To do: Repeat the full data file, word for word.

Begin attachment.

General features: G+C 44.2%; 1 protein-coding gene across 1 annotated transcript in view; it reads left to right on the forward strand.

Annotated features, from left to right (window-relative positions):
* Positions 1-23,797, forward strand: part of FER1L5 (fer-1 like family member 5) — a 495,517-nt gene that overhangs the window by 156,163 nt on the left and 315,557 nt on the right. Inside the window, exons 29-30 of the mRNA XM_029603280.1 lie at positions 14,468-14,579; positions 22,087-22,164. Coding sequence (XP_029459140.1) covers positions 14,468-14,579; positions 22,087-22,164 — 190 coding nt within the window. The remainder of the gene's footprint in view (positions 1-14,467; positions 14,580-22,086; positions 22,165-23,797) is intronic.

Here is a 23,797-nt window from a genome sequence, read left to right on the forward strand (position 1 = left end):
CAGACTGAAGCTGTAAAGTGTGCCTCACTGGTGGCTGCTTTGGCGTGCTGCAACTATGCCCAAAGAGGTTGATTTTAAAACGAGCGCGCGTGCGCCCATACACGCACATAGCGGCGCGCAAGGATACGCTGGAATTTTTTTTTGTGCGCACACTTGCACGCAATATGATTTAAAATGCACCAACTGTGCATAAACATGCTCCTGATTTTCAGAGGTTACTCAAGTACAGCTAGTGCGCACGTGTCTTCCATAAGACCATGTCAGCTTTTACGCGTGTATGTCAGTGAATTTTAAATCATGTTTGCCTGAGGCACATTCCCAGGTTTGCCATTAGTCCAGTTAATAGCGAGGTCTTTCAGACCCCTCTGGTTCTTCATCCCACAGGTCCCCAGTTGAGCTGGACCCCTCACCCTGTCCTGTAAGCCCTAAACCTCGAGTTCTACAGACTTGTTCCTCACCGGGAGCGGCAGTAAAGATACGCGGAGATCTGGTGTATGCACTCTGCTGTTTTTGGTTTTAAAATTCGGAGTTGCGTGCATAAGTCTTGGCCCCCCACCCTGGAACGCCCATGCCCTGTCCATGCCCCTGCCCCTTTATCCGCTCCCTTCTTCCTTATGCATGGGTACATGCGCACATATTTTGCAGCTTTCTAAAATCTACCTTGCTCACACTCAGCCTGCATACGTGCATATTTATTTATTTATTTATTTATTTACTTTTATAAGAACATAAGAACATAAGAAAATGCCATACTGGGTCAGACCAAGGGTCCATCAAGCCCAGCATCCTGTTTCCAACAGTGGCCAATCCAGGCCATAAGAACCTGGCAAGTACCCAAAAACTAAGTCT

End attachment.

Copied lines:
General features: G+C 44.2%; 1 protein-coding gene across 1 annotated transcript in view; it reads left to right on the forward strand.

Annotated features, from left to right (window-relative positions):
* Positions 1-23,797, forward strand: part of FER1L5 (fer-1 like family member 5) — a 495,517-nt gene that overhangs the window by 156,163 nt on the left and 315,557 nt on the right. Inside the window, exons 29-30 of the mRNA XM_029603280.1 lie at positions 14,468-14,579; positions 22,087-22,164. Coding sequence (XP_029459140.1) covers positions 14,468-14,579; positions 22,087-22,164 — 190 coding nt within the window. The remainder of the gene's footprint in view (positions 1-14,467; positions 14,580-22,086; positions 22,165-23,797) is intronic.

Here is a 23,797-nt window from a genome sequence, read left to right on the forward strand (position 1 = left end):
CAGACTGAAGCTGTAAAGTGTGCCTCACTGGTGGCTGCTTTGGCGTGCTGCAACTATGCCCAAAGAGGTTGATTTTAAAACGAGCGCGCGTGCGCCCATACACGCACATAGCGGCGCGCAAGGATACGCTGGAATTTTTTTTTGTGCGCACACTTGCACGCAATATGATTTAAAATGCACCAACTGTGCATAAACATGCTCCTGATTTTCAGAGGTTACTCAAGTACAGCTAGTGCGCACGTGTCTTCCATAAGACCATGTCAGCTTTTACGCGTGTATGTCAGTGAATTTTAAATCATGTTTGCCTGAGGCACATTCCCAGGTTTGCCATTAGTCCAGTTAATAGCGAGGTCTTTCAGACCCCTCTGGTTCTTCATCCCACAGGTCCCCAGTTGAGCTGGACCCCTCACCCTGTCCTGTAAGCCCTAAACCTCGAGTTCTACAGACTTGTTCCTCACCGGGAGCGGCAGTAAAGATACGCGGAGATCTGGTGTATGCACTCTGCTGTTTTTGGTTTTAAAATTCGGAGTTGCGTGCATAAGTCTTGGCCCCCCACCCTGGAACGCCCATGCCCTGTCCATGCCCCTGCCCCTTTATCCGCTCCCTTCTTCCTTATGCATGGGTACATGCGCACATATTTTGCAGCTTTCTAAAATCTACCTTGCTCACACTCAGCCTGCATACGTGCATATTTATTTATTTATTTATTTATTTACTTTTATAAGAACATAAGAACATAAGAAAATGCCATACTGGGTCAGACCAAGGGTCCATCAAGCCCAGCATCCTGTTTCCAACAGTGGCCAATCCAGGCCATAAGAACCTGGCAAGTACCCAAAAACTAAGTCT